In the first few weeks the weather was still fairly cold and there were even patches of ice on the higher climbs. Even so the riding was spectacular and time seemed to fly by – many riders say it’s almost as if you’re given the first hour for free. As we entered the third week a huge storm ravaged the coast, this was ideal as it created a couple of days of forced rest and allowed me to freshen up for the rest of my time there. The last two weeks were near 20C most days and you could set off in shorts and Jersey.
My favourite block of training I did was the last one before I began to taper off for the plane journey back.The theme of the block was to simulate the massive fatigue built up during a 3 day stage race where it isn’t quite long enough to have any easy days.
On the first day I did 5hrs with no efforts, just a slight constant pressing on meaning that the girls and younger riders could just sit on my wheel. We started down the coast keeping it flat before getting a bit bored and turning inland in search of some bergs.
On the second day I set off solo doing another 5hrs but this time with three 15-25minute hill efforts where I’d do 1 minute hard followed by 1 minute harder, simulating the point in a big race when a big team begins to put the pressure on.
The final day I can honestly say was one of the best days I’ve ever had on a bike, I had 6.5hrs to do with 6x30seconds all out efforts in the last hour. We set off in a big group and I even did quite a big effort winding up my friend who’s a little heavier than me on one of the uphills. The large group split after 3.5hrs and I did a further 40mins with two others to a cafe where we lost track of time and ended up sunbathing for nearly two hours! After this I set off and I clearly hadn’t eaten enough as I was feeling very light headed. For some reason I then decided to go up the Cumbre del Sol – one of the steepest climbs in the region – and basically mowed through about 5 bars and a couple of gels on the way up. After a brief pause to take a photograph I was off again and actually felt amazing, I smashed my efforts and the only thing that stopped me from rounding it up to 200km was the fact it was getting dark!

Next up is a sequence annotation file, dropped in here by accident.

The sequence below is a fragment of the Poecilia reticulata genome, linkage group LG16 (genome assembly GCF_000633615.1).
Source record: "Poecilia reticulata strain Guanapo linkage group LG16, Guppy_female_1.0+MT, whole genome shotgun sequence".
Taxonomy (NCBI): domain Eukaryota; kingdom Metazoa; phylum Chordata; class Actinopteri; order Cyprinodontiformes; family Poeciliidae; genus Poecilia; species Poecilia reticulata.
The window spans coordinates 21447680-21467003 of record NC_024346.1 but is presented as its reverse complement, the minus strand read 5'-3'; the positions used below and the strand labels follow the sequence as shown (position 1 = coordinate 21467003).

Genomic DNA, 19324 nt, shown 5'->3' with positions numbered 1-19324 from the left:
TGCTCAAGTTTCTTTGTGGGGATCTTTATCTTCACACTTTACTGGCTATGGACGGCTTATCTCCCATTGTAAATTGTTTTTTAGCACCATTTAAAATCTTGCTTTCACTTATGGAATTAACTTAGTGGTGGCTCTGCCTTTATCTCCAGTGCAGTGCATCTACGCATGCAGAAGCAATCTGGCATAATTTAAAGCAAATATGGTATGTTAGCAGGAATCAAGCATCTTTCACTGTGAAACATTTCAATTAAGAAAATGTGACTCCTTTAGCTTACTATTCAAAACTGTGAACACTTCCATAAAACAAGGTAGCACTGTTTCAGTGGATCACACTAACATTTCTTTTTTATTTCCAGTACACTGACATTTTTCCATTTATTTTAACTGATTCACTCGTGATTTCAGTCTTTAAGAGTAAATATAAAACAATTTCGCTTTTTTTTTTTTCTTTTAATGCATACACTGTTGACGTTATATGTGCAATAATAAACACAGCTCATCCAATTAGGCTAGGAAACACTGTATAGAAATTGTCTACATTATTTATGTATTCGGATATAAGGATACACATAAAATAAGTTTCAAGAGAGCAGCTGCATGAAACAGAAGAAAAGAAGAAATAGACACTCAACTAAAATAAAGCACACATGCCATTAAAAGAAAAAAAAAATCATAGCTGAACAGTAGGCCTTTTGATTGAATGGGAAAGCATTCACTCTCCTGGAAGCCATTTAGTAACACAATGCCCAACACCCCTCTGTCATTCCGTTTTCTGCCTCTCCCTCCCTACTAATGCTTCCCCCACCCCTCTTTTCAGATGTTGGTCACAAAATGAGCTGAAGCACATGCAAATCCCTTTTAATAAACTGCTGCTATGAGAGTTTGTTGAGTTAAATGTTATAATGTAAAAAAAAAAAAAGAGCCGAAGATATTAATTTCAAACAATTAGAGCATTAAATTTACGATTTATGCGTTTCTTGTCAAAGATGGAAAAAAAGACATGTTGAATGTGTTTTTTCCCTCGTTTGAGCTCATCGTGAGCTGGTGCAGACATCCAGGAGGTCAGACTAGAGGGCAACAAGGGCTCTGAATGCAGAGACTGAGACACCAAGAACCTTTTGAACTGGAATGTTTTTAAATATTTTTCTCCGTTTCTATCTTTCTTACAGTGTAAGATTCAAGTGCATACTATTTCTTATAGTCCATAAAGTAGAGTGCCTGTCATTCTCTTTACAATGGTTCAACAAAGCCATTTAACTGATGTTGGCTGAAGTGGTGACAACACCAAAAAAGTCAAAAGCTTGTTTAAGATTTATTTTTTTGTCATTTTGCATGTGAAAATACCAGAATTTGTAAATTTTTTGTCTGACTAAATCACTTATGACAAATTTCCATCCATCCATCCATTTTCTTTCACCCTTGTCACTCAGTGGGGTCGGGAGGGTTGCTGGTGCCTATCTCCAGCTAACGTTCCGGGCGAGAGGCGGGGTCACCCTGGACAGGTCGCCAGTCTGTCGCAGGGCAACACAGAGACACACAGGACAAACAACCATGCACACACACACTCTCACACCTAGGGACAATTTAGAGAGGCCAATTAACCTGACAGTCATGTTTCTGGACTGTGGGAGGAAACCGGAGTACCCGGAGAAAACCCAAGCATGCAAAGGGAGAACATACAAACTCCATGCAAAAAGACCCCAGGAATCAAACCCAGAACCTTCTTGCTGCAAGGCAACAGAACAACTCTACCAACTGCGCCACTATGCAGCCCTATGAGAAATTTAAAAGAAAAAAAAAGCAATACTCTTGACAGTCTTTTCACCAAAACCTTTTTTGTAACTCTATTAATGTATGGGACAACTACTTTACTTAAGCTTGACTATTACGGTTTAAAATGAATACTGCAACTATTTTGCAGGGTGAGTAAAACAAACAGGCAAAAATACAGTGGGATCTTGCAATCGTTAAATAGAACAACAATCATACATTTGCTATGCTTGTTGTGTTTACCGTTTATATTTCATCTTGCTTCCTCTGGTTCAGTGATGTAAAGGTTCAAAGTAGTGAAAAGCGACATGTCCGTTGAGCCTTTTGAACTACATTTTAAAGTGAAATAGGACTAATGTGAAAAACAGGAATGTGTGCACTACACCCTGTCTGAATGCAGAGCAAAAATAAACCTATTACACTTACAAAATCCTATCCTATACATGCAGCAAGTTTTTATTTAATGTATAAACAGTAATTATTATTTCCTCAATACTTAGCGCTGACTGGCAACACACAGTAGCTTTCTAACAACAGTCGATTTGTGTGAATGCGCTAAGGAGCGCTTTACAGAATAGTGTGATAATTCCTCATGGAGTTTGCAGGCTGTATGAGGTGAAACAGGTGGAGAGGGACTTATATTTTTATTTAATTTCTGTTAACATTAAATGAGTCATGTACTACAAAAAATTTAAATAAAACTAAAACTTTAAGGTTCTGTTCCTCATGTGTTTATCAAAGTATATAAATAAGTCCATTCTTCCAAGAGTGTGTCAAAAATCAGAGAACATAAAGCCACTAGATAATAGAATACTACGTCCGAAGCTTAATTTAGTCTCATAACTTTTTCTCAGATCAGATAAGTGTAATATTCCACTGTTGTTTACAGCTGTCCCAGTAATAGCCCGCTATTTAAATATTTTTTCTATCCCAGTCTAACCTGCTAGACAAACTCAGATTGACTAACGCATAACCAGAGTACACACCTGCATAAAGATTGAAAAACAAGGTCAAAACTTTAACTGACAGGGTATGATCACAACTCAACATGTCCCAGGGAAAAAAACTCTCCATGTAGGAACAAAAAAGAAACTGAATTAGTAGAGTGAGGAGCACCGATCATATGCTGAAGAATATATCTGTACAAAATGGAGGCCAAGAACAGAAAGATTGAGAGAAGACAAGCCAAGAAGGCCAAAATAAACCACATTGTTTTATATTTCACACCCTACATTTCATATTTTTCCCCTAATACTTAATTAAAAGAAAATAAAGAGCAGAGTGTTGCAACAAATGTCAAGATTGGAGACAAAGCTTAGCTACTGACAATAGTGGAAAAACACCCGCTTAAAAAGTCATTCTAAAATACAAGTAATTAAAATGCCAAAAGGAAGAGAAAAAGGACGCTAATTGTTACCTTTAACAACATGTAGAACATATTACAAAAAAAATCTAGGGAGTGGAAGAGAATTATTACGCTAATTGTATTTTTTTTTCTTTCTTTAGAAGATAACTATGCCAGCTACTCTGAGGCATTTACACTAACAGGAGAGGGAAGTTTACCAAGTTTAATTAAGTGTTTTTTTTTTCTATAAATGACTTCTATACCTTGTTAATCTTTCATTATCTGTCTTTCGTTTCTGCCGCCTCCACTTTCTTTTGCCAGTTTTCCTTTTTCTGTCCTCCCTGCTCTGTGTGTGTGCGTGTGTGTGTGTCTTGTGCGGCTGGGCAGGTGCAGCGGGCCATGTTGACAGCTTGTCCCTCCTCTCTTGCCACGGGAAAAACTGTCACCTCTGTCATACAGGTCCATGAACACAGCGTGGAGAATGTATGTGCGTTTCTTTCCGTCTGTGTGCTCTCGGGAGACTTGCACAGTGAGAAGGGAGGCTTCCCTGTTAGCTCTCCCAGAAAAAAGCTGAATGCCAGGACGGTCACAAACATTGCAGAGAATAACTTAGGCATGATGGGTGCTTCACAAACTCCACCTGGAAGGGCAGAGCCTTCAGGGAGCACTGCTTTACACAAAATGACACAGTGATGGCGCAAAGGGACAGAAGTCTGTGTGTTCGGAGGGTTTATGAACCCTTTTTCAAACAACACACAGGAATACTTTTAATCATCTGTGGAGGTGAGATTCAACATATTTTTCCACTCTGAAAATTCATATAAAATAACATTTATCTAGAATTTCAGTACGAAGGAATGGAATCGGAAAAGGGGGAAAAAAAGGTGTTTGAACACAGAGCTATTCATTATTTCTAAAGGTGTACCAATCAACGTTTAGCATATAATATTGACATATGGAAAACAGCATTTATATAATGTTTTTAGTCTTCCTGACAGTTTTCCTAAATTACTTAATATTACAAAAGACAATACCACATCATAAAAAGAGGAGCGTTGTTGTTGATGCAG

Coming back from Calpe I had a very easy week followed by a 10 day block of high intensity and then another taper before I jetted off to Rhodes. I came 22nd in the UCI 2.1 Rhodes GP which was a little too flat for my liking but I felt good and this was mainly my preparation race for the UCI 2.2 Tour of Rhodes which was the next weekend. In the tour I was always near the front and on the queen stage I got in a move on the hardest climb, we got a maximum gap of 90 seconds but unfortunately I crashed on the top of the descent 40km from the finish, luckily I was able to rejoin the peloton and we caught the breakaway. I was too badly hurt to contest the sprint but managed to finish 20th on GC in the same time as the winner only separated by bonuses at the finish and intermediate sprints.
The week after, still injured from my crash and with a little bit of a cold I came 14th in the Roy Thame Cup. I missed the move and committed a lot to get across, I felt pretty bad that day but there was a background strength that I wasn’t used to, so I knew there was a lot to come. The day after, feeling even worse, I won the Magnificent 7 event in Sheffield. This was the last race I did before the Covid lockdown. I’m hoping to maintain my form but also increase my strength and aerobic base whilst waiting for races to resume.
All in all I came away with what I wanted and more from the Calpe trip. Despite training like a pro and having several UCI races in my calendar I am an entirely amateur rider and it’s schemes such as the Jack Bloor Fund that help me take steps towards my dream of becoming a professional and travelling the world to race.